In course of this work I am going to examine if there is an impact of business incubators in the environment of Western China on regional development and to what degree incubators and their related forms contribute to it. To assess this complex topic appropriately and to understand all aspects linked to it, this thesis is split up in sections explaining the various fields related to it separately. First of all I am going to introduce the concept of business incubation beginning by illustrating the history and development of it. Following the roots of the business incubation model, I am going to introduce different forms of incubation models existing today and the typical process of business incubation. As business incubators are mostly found in the IT and high-tech sector today and China is striving to become a high-tech nation an illustration of China’s science and technology programs of the past is following. The establishment of business incubators and science and technology parks is an essential part of China’s efforts to catch up with developed industrial nations as innovation is an important factor for regional growth today. The introduction of China’s science and technology programs is succeeded by an assessment of China’s business incubators and their spreading among the country. I am going to continue the thesis with an explanation of China’s need for regional development, explaining the history and the causes of the disparities. The section is followed by a general approach on regional growth where I identify the most important factors needed to generate growth. The Chapter following the general approach on regional growth sets business incubator in relation to those factors I identified in the prior chapter. It is examined to what degree business incubators affect those factors and therefore contribute to regional growth. Finally I am examining the impact of business incubation centers and science and technology parks on regional growth in the environment of Western China.

1.3 Data, Sources and Methodology

This thesis refers to various sources including scientific books, newspaper articles, data available on the internet as well as scientific articles in common journals. The latter provided most information on the topic as the research efforts in incubators as a development tool for regional growth is relatively new in the academic field. Research in agglomeration and clustering of industries is subject of research since the 1920’s when Alfred Marshall was the first who concerned himself with the topic. Scientific interest remained in observation of the processes taking place in natural industrial clusters until the late 1980’s when first efforts were undertaken to artificially create those. Business incubators, in particular in today’s form of technology incubators, are a younger phenomenon and their effects on growth are hardly to determine especially as they are of different forms and trying to breed new ventures in diverse environments. Hence literature on the specific topic is sparely existent. Therefore scientific articles published in related research journals were my preferred source and point of kick off for this thesis.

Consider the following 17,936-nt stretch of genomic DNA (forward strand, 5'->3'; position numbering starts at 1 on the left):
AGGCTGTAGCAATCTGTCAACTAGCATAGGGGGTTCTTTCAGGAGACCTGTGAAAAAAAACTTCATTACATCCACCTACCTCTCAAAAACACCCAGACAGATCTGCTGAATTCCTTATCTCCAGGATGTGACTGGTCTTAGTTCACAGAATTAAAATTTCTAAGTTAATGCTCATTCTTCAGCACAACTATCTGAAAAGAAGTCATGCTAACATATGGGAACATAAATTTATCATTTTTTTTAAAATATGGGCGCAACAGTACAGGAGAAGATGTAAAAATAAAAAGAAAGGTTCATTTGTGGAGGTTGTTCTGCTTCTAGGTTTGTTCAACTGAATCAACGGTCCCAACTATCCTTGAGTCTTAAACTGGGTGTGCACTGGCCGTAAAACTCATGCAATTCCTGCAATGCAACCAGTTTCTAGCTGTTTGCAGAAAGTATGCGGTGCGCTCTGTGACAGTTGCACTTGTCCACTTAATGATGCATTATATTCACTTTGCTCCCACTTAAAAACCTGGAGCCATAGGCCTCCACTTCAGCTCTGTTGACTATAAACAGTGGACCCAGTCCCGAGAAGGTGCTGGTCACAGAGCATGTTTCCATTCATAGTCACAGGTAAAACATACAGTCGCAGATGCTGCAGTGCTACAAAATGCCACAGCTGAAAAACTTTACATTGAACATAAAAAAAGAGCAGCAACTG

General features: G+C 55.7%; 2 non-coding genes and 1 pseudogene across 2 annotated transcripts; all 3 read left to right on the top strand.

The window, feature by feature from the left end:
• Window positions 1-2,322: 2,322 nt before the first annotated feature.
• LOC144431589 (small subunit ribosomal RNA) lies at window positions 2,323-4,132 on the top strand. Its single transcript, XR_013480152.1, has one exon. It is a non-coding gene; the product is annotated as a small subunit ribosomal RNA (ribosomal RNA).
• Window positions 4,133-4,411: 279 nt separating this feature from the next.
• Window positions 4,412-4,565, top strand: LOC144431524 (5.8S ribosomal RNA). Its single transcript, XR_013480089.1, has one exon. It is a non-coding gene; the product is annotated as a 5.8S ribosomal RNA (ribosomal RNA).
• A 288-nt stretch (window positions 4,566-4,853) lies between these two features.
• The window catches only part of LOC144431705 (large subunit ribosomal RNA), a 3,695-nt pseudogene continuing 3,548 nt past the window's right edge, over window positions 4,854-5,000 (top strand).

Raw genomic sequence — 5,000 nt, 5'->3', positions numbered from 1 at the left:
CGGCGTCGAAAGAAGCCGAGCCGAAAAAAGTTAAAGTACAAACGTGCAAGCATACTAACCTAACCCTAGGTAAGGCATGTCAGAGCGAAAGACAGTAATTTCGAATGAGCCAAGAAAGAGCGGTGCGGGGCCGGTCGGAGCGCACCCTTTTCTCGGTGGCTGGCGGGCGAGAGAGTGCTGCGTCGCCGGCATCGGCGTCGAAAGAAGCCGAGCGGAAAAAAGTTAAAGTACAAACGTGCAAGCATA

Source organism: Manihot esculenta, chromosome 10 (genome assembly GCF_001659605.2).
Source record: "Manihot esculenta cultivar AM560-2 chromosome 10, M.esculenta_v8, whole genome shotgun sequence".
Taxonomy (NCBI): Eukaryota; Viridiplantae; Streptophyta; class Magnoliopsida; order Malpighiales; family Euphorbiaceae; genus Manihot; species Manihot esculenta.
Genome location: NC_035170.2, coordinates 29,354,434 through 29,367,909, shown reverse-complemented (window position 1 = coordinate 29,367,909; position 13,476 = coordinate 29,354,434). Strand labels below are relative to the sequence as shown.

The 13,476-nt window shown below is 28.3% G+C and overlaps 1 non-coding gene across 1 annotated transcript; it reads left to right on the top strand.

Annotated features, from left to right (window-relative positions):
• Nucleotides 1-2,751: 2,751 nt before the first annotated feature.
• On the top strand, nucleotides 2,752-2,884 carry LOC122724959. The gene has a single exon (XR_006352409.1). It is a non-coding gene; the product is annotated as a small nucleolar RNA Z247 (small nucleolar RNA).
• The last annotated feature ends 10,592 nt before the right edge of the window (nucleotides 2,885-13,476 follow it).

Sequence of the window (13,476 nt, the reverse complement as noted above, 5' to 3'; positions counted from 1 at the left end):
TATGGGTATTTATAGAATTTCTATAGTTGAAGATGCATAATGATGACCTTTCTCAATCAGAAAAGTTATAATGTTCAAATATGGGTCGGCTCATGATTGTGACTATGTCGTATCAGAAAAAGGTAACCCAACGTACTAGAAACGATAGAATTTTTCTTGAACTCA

Furthermore I used data and numbers published by various Chinese governmental bodies. The Chinese Statistical Yearbook of various years was helpful in documenting the Chinese government’s efforts in building up the western Chinese infrastructure. I took data published by Ministry of Science and Technology (MOST) and related committees to illustrate China’s Science and Technology efforts. In addition papers from the Organisation for Economic Co-operation and Development (OECD) contributed to this work as they helped to understand the process of attracting foreign direct investment. Scientific Books on clusters, regional growth, China’s regional disparities, Chinese economy and the Chinese science and technology sector filled the gaps in between.

There is one issue and the source I used related to it which has to be mentioned. While assessing the actual situation of business incubators in China today, I faced big problems finding reliable information. Neither the responsible official bodies nor the associations the incubators are organized in were able to supply with exact numbers or data on the incubators existing up-to-date in China. In the end I used the most comprehensive data collection I was able to find which is the so called SPICA-directory. According to Chinese officials China hosted about 550 business incubators and technology parks in 2005. The directory I used is up-to-date and lists 168 incubators. Of course the directory does not cover all of the incubators operating in China at the moment, but I concluded that the incubators listed in the directory are of relevance as they managed to find their way into that international listing I used and therefore may be of interest for foreign investors. In the end attracting FDI is one of the important factors concerning their mission to generate regional growth. Chapter 5 gives further information on the issue of lacking incubator data in China and how I processed the numbers available.